So my legal namesake CALEA has been a source of interesting eyebrow raising for those who know its name when they are introduced to me.
Paul Kouroupas, vice president of regulatory affairs for Global Crossing, strongly criticized the Federal Communications Commission’s broadening of a 1994 law–originally intended to cover telephone providers–as disproportionately costly, complex, and riddled with privacy concerns. His company is one of the world’s largest Internet backbone providers.
“Our customers are large Fortune 500 companies–not too many of those companies are conducting drug deals or terrorist activities out of Merrill Lynch’s offices or using their phones in that way,” Kouroupas said at an event here sponsored by the DC Bar Association. “By and large we don’t get wiretap requests, yet we’re faced with the costs to come into compliance,” which he estimated at $1 million.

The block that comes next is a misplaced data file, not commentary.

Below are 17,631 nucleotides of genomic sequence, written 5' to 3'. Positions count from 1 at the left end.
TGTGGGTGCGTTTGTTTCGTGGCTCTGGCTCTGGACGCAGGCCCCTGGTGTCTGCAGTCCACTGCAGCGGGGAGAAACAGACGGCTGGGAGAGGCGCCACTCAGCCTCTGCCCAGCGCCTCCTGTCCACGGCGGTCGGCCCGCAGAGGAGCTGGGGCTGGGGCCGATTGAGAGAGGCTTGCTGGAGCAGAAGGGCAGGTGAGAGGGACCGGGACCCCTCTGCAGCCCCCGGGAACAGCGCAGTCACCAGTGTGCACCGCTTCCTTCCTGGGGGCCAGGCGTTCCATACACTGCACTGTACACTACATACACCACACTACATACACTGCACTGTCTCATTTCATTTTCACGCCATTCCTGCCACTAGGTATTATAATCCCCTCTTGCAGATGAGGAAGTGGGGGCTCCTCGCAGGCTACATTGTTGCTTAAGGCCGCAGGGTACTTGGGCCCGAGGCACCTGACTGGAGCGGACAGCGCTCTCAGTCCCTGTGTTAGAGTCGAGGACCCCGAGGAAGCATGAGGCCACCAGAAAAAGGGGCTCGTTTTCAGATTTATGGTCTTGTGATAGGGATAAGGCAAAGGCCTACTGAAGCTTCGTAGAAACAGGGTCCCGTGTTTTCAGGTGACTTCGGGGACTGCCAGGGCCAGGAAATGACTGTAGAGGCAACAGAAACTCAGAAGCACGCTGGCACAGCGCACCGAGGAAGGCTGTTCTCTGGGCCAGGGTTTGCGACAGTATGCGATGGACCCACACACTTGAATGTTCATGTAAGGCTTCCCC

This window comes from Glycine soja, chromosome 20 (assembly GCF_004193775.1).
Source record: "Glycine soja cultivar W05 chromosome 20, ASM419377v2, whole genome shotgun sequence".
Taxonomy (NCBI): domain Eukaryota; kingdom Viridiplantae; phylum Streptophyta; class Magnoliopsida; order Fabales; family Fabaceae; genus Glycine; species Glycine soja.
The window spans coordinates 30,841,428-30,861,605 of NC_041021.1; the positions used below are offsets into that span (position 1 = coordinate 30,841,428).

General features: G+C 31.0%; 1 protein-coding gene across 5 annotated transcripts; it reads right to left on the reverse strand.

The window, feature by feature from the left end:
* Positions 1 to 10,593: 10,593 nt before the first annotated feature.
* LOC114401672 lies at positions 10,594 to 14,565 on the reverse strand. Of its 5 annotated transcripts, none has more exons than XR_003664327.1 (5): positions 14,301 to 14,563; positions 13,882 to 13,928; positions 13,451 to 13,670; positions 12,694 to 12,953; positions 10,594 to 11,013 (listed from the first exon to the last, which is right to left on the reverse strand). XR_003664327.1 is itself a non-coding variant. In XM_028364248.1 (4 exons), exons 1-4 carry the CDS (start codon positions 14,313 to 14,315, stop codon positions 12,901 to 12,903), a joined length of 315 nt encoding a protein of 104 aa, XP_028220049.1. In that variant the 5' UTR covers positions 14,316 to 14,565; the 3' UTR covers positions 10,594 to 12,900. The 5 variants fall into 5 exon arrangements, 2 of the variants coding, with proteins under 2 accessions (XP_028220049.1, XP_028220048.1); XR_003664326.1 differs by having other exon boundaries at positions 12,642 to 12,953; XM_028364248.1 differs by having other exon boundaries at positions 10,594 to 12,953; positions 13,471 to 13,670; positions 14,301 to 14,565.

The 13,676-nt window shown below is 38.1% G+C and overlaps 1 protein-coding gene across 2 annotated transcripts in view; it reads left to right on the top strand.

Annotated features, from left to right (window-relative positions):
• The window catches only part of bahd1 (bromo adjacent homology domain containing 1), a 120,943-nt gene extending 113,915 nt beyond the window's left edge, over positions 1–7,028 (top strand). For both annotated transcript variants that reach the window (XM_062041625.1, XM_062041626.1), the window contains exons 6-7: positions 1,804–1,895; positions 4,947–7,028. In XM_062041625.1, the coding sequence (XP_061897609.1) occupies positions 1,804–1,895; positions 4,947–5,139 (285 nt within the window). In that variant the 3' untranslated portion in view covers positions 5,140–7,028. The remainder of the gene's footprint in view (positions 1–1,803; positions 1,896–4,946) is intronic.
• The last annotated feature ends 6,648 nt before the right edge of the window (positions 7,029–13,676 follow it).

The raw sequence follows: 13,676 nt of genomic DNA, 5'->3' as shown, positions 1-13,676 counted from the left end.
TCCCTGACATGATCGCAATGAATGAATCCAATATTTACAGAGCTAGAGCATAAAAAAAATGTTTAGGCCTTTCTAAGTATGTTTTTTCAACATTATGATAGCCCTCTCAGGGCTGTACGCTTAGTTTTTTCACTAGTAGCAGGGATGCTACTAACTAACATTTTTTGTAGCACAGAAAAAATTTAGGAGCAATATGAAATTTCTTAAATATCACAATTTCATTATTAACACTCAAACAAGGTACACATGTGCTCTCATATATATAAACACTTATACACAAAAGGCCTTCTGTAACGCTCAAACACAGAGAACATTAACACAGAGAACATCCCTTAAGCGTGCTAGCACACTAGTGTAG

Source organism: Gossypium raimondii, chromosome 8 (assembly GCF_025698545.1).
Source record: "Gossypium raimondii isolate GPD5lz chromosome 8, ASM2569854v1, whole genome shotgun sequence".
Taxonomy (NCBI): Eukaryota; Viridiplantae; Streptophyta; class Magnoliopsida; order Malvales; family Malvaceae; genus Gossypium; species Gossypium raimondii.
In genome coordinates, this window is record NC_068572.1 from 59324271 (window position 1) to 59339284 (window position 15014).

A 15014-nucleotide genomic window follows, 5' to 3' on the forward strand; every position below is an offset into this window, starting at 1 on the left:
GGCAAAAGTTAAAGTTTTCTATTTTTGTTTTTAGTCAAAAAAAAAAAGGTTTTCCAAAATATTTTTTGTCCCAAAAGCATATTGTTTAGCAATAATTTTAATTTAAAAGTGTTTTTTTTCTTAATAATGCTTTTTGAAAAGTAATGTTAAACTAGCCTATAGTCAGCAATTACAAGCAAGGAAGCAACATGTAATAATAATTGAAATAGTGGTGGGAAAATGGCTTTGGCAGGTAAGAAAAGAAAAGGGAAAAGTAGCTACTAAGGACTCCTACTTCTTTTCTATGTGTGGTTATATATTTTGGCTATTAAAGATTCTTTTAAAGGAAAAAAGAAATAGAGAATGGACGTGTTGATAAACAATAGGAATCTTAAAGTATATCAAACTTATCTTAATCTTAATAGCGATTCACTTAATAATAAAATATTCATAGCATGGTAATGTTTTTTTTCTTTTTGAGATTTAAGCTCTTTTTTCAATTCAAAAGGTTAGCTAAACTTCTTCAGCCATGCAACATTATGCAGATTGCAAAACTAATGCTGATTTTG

At issue is an order issued last fall by the Federal Communications Commission that set a deadline of May 14, 2007, by which most broadband and Internet phone providers are required to reengineer their networks for easier snooping by law enforcement. The move expanded the Communications Assistance for Law Enforcement Act, or CALEA, which Congress wrote to impose obligations on telephone companies, but not Internet providers.